I’ve been following the US proposed tax changes with interest but I’m no expert. Today the finance guys at Ezbob tell us everything we need to know about the proposed tax changes for out of State sales and how they’ll affect retailers operating in the USA.
Over the past few years, brick-and-mortar retailers have been lobbying for the US government to counter the unfair tax advantage online retailers have as a result of not always collecting sales tax. And just this month the US Senate approved the Marketplace Fairness Act (MFA) by a vote of 69 to 27.
The internet sales tax bill will now head to the House of Representatives, and if it’s approved tax-free online shopping in the US as we know it will end, with online retailers being required to collect sales tax on products that are sold in states other than the ones they have a presence in.
While the ecommerce sales tax doesn’t have any direct impact on UK retailers, the fact small online businesses are being targeted by government is a worrying sign of things to come. How the British government could squeeze small business owners remains to be seen, but it’s clear that, in the US at least, a problem collecting taxes from online retailers exist. If the act passes, e-retailers will invariably have to spend money on making sure their finances are in order and that they comply with the new legislation. That is sure to affect their bottom line and either force them to raise prices or shut up shop. As a result, UK-based small online businesses might reap the rewards by being able to undercut their US competitors.
For and Against the Bill
Supporters of the bill claim that online and out-of-state companies need to be put on a level playing field with high street retailers. The MFA would make that happen by enabling states to collects sales taxes they are owed from online retailers – who at present are not required to collect sales tax owed on the products they sell. In addition to President Obama and Republicans such as John McCain, brick-and-mortar retailers such as Walmart are in favor of the act. Amazon is also an active proponent of the bill even though it was once a strong critic of online sales taxes and a staunch supporter of small business and financing.
Small online retailers are obviously against the bill, as is eBay who believes it will unfairly penalise its sellers. In fact, eBay CEO John Donahoe is urging its sellers to request that bill be amended. In its current form, remote sellers with less than $1 million in gross annual receipts from remote sales are exempt from the act. So if businesses aren’t making more than a million bucks in out-of-state sales, they won’t have to collect new taxes. The eBay chief wants congress to amend the bill in order to exempt small businesses with less than 50 employees or less than $10 million in out-of-state sales.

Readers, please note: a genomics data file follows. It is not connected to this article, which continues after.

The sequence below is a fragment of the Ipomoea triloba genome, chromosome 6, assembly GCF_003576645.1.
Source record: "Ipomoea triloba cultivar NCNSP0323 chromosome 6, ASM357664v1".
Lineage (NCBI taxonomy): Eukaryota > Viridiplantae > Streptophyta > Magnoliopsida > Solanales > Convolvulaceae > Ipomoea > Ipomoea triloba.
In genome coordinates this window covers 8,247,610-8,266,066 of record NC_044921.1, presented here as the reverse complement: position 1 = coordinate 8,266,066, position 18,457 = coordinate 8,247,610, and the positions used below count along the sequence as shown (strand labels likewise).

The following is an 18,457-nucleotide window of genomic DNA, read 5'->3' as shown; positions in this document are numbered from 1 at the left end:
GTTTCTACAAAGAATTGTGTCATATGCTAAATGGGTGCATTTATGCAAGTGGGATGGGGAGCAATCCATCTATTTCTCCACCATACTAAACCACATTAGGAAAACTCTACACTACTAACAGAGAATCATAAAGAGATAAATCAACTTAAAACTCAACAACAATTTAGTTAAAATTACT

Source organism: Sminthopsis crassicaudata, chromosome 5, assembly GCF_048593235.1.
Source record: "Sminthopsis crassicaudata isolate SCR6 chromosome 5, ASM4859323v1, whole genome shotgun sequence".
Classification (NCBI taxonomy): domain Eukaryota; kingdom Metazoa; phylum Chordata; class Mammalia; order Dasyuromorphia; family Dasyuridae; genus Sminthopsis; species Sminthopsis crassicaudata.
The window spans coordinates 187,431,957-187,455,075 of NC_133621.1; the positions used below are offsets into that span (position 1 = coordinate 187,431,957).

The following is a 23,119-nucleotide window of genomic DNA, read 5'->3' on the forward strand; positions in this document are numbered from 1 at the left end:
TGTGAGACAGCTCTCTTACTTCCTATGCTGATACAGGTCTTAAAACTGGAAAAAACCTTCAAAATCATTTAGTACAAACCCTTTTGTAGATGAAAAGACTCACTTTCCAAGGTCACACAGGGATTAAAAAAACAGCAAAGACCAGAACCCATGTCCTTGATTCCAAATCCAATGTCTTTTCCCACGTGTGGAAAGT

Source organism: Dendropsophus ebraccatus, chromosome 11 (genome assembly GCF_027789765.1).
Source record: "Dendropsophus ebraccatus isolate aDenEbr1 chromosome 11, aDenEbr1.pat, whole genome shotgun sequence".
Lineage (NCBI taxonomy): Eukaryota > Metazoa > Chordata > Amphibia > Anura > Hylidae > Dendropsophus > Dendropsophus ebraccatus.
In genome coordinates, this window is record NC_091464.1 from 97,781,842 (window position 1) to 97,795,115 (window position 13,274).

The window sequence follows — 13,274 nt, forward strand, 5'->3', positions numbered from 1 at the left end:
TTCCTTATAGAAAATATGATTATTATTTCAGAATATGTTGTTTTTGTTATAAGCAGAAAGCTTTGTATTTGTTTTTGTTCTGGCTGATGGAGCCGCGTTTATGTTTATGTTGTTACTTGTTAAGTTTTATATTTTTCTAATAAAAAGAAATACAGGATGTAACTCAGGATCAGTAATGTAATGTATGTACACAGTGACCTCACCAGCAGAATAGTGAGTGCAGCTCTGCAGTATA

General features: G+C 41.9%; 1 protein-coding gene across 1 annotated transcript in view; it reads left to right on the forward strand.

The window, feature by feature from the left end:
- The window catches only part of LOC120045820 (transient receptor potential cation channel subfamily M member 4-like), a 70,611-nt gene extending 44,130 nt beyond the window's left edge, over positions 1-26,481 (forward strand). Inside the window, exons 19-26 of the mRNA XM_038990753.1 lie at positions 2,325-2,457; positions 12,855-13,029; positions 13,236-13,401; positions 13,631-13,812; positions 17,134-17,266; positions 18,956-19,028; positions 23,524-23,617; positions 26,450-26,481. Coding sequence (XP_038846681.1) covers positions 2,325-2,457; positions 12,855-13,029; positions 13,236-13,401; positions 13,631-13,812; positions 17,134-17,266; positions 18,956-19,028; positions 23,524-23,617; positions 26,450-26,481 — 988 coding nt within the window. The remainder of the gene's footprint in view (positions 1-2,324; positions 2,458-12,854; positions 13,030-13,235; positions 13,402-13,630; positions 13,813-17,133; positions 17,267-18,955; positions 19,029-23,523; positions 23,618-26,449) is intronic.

Is the MFA Fair?
That depends on who you ask. Commentators on the bill have questioned the distinction being made between brick-and-mortar and online businesses. At present both physical and web-based companies collect sales tax in the state where they have a store or where they are based. The new ecommerce sales tax bill would now force online businesses to collect sales tax in any state in which they make a sale. Brick-and-mortar businesses won’t have to. Some would argue the MFA is designed to discourage online businesses, tilting the playing field in the direction of physical stores.
Proponents of the bill say the MFA is not creating an additional tax, but simply applying the sales tax on goods sold online that are so often avoided by online retailers but that B&M merchants have always paid. As online merchants with less than a million-dollar turnover won’t be affected and online giants such as Amazon will be able to absorb any problems it may create, it appears mid-sized small business and financing companies will be most impacted.
Consider that if the burden of collecting tax is passed to online retailers, they will have over 9,600 tax-collecting jurisdictions to deal with. States will have to simplify their tax codes as well as provide remote sellers with free software that will calculate the taxes due at the end of each transaction and file returns. If the government introduces uniformed, intuitive software, the integration process should run smoothly. However, if each of the 45 states that collect sales tax decide to use unique software, online retail owners will be faced with a logistical nightmare, and will almost certainly have to hire a consultant to handle it.
What Happens Now?
Although the senate passed the ecommerce sales tax bill, it must now pass through the House of Representatives where it will face a tough ride. Anti-tax Republicans are in the majority, and almost every single one of them have signed up to Grover Norquist’s “Taxpayer Protection Pledge,” which opposes increases in marginal income tax rates for businesses and individuals.
Even though the legislation can be seen as the reapplication of taxes rescinded in the 1998 Internet Tax Freedom Act by President Clinton, members of the House will still look upon the elimination of a tax loophole as a tax rise. Therefore, it appears unlikely online retailers will have to start concerning themselves with the impact of having to pay state taxes on all sales made any time soon.